Friday, September 22, 2006

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Car accident
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The result of excessive speed, this cement truck rolls over into the front garden of a house. There were no injuries, but significant damage was caused.A car accident is a incident whereas an automobile either departs from regular pathway into a ditch, or collides with anything that causes damage to the automobile, including other automobiles, telephone poles, buildings, and trees. Sometimes a car accident may also refer to an automobile striking a human or animal. Car accidents — also called traffic collisions, auto accidents, road accidents, personal injury collisions, motor vehicle accidents, and (particularly by American radio traffic reporters) crashes — kill an estimated 1.2 million people worldwide each year, and injure about forty times this number (WHO, 2004). The term "accident" is considered an inappropriate word by some, as reliable sources estimate that upwards of 90% are the result of driver negligence. In the UK the Department of Transport publish road deaths in each type of car. These statistics are available as "Risk of injury measured by percentage of drivers injured in a two car injury accident."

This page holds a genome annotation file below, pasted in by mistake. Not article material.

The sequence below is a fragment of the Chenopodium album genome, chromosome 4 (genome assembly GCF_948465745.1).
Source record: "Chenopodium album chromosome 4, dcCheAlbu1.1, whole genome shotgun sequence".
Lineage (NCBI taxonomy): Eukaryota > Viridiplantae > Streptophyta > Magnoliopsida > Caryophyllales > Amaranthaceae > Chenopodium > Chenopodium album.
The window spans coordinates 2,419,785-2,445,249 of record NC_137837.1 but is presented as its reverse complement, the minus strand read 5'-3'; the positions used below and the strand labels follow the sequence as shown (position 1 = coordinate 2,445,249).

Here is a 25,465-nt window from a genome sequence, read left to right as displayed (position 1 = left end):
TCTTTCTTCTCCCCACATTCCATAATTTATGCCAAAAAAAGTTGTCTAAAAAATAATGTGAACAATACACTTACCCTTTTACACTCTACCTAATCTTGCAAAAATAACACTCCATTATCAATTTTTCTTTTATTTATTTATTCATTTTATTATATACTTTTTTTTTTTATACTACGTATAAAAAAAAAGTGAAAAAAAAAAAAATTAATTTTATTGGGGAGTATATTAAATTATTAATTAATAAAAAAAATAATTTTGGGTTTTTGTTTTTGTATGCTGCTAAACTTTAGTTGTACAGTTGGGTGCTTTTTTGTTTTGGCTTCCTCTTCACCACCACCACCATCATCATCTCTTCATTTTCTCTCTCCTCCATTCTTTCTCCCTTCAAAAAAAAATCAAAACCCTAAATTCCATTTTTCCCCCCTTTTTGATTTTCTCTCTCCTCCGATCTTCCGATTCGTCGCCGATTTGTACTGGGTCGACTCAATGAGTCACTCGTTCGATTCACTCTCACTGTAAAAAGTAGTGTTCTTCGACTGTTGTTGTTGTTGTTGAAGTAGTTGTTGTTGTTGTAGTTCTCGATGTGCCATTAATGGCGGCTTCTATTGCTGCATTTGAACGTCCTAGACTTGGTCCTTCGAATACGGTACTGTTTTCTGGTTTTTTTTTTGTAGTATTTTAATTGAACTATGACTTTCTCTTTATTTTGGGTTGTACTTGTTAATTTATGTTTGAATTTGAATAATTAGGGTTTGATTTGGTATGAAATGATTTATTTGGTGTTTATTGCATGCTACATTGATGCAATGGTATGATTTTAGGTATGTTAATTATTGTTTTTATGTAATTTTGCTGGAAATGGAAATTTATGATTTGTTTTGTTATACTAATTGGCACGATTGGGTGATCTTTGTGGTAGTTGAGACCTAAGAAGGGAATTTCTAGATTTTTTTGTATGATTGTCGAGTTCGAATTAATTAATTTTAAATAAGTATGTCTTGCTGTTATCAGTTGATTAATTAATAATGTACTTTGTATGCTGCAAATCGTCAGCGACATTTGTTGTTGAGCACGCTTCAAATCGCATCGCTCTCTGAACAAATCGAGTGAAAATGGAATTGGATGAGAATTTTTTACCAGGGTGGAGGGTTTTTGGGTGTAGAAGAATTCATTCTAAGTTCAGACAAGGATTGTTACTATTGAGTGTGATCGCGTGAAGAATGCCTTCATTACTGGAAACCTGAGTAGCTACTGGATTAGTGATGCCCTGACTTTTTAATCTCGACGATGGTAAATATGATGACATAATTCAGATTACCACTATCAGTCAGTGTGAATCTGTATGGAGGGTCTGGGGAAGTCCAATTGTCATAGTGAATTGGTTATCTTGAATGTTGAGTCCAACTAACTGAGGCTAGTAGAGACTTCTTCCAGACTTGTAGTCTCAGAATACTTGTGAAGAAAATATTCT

These statistics show a ten to one ratio of in-vehicle accident deaths between the least safe and most safe models of car.

A vehicular collision in Yate, near Bristol, England, in July 2004. The car failed to stop when the truck stopped at a roundabout. The car's bonnet can be seen deep under the rear of the truck. There were no injuries.The statistics show that for popular, lightly built cars, occupants have a 6%-8% chance of death in a two car accident. (e.g. BMW 3 series 6%, Subaru Impreza 8%, Honda Accord 6%). Traditional "safety cars" such as the Volvos halve that chance (Volvo 700 4% incidence of death, Volvo 900 3%).

SUVs are better for their occupants in two-vehicle crashes than 'safety cars', with the Jeep Cherokee and Toyota Land Cruiser giving 2% incidence of occupant death in actual crashes. However, in multiple-vehicle crashes SUVs are probably between three (Bicycle Safety Almanac) and six (International Injury & Fatality Statistics) times more likely to kill the occupant of the other vehicle (car, cyclist, or pedestrian) than cars.

Overall the four best vehicles to be in are the Jaguar XJ series 1%, Mercedes-Benz S-Class / SEC 1%, Land Rover Defender 1% and Land Rover Discovery 1%.

Motorcyclist deaths within England and Wales stand at 53% of the annual road death statistics. Scooters/mopeds up to 50cc only account for 3% of those deaths. 2% of the scooter deaths were 16-19 year olds who had not taken CBT (Compulsory Basic Training). Studies show that the #1 cause of car accidents in North America is automobiles.

(Statistics taken from 2004/2005 DSA annual road deaths percentages)

Contents [hide]
1 First fatality
2 Responsibility of car manufacturers
3 Trends in collision statistics
4 Types of collisions
5 Legal consequences
6 Rubbernecking
7 Backup accidents
8 Collision prevention
9 See also
10 External links

First fatality
The first fatality in a steam-driven vehicle may have been Mary Ward who on 31 August 1869 fell under a steam car in Ireland.